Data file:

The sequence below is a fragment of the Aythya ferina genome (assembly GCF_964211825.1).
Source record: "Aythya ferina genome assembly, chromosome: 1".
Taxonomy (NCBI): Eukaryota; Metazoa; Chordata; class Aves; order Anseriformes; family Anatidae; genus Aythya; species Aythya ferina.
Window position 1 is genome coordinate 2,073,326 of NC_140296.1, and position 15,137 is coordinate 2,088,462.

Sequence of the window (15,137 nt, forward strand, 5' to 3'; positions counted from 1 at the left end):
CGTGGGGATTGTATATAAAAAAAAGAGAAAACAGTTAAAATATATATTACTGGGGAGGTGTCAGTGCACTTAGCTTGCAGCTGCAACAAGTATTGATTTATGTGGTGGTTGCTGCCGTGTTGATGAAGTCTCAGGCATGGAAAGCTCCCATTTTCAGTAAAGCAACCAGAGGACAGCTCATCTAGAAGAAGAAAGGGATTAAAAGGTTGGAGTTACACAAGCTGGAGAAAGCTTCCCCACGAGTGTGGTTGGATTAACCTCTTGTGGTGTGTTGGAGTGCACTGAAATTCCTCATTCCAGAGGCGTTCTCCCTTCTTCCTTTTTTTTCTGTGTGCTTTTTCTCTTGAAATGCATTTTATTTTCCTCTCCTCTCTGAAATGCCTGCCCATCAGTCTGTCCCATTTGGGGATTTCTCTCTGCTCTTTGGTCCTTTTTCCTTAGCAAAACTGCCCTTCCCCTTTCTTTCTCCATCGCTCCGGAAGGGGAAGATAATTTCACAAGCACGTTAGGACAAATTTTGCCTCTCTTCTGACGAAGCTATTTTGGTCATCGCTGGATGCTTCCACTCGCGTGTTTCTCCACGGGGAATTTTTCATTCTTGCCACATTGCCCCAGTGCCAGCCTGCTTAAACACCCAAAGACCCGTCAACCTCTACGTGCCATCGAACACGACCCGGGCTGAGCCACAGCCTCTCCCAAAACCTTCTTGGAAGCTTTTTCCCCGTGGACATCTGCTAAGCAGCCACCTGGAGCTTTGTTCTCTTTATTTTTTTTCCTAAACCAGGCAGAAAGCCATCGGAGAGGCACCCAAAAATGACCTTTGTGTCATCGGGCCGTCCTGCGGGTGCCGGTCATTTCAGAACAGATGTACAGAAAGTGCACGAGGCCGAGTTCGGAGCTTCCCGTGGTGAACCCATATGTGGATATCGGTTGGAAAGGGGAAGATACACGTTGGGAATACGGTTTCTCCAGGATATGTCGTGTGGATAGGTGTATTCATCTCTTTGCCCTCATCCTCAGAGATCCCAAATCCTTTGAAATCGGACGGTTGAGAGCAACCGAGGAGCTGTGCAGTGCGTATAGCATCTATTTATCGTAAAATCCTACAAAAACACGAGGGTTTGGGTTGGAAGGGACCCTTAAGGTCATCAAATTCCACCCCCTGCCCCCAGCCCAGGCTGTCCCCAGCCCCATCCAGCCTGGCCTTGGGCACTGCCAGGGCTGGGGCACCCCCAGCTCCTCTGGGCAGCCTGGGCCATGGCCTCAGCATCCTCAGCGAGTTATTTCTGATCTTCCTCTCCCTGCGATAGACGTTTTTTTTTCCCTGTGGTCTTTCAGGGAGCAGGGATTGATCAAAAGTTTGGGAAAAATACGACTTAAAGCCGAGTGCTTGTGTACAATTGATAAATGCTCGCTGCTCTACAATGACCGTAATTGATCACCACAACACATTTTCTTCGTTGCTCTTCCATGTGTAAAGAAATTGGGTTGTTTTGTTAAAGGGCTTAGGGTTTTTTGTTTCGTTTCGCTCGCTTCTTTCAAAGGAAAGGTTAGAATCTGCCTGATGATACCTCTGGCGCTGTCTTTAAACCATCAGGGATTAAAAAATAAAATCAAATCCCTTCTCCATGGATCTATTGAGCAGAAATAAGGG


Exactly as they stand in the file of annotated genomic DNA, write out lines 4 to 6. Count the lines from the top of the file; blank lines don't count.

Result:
Window position 1 is genome coordinate 2,073,326 of NC_140296.1, and position 15,137 is coordinate 2,088,462.

Sequence of the window (15,137 nt, forward strand, 5' to 3'; positions counted from 1 at the left end):
CGTGGGGATTGTATATAAAAAAAAGAGAAAACAGTTAAAATATATATTACTGGGGAGGTGTCAGTGCACTTAGCTTGCAGCTGCAACAAGTATTGATTTATGTGGTGGTTGCTGCCGTGTTGATGAAGTCTCAGGCATGGAAAGCTCCCATTTTCAGTAAAGCAACCAGAGGACAGCTCATCTAGAAGAAGAAAGGGATTAAAAGGTTGGAGTTACACAAGCTGGAGAAAGCTTCCCCACGAGTGTGGTTGGATTAACCTCTTGTGGTGTGTTGGAGTGCACTGAAATTCCTCATTCCAGAGGCGTTCTCCCTTCTTCCTTTTTTTTCTGTGTGCTTTTTCTCTTGAAATGCATTTTATTTTCCTCTCCTCTCTGAAATGCCTGCCCATCAGTCTGTCCCATTTGGGGATTTCTCTCTGCTCTTTGGTCCTTTTTCCTTAGCAAAACTGCCCTTCCCCTTTCTTTCTCCATCGCTCCGGAAGGGGAAGATAATTTCACAAGCACGTTAGGACAAATTTTGCCTCTCTTCTGACGAAGCTATTTTGGTCATCGCTGGATGCTTCCACTCGCGTGTTTCTCCACGGGGAATTTTTCATTCTTGCCACATTGCCCCAGTGCCAGCCTGCTTAAACACCCAAAGACCCGTCAACCTCTACGTGCCATCGAACACGACCCGGGCTGAGCCACAGCCTCTCCCAAAACCTTCTTGGAAGCTTTTTCCCCGTGGACATCTGCTAAGCAGCCACCTGGAGCTTTGTTCTCTTTATTTTTTTTCCTAAACCAGGCAGAAAGCCATCGGAGAGGCACCCAAAAATGACCTTTGTGTCATCGGGCCGTCCTGCGGGTGCCGGTCATTTCAGAACAGATGTACAGAAAGTGCACGAGGCCGAGTTCGGAGCTTCCCGTGGTGAACCCATATGTGGATATCGGTTGGAAAGGGGAAGATACACGTTGGGAATACGGTTTCTCCAGGATATGTCGTGTGGATAGGTGTATTCATCTCTTTGCCCTCATCCTCAGAGATCCCAAATCCTTTGAAATCGGACGGTTGAGAGCAACCGAGGAGCTGTGCAGTGCGTATAGCATCTATTTATCGTAAAATCCTACAAAAACACGAGGGTTTGGGTTGGAAGGGACCCTTAAGGTCATCAAATTCCACCCCCTGCCCCCAGCCCAGGCTGTCCCCAGCCCCATCCAGCCTGGCCTTGGGCACTGCCAGGGCTGGGGCACCCCCAGCTCCTCTGGGCAGCCTGGGCCATGGCCTCAGCATCCTCAGCGAGTTATTTCTGATCTTCCTCTCCCTGCGATAGACGTTTTTTTTTCCCTGTGGTCTTTCAGGGAGCAGGGATTGATCAAAAGTTTGGGAAAAATACGACTTAAAGCCGAGTGCTTGTGTACAATTGATAAATGCTCGCTGCTCTACAATGACCGTAATTGATCACCACAACACATTTTCTTCGTTGCTCTTCCATGTGTAAAGAAATTGGGTTGTTTTGTTAAAGGGCTTAGGGTTTTTTGTTTCGTTTCGCTCGCTTCTTTCAAAGGAAAGGTTAGAATCTGCCTGATGATACCTCTGGCGCTGTCTTTAAACCATCAGGGATTAAAAAATAAAATCAAATCCCTTCTCCATGGATCTATTGAGCAGAAATAAGGG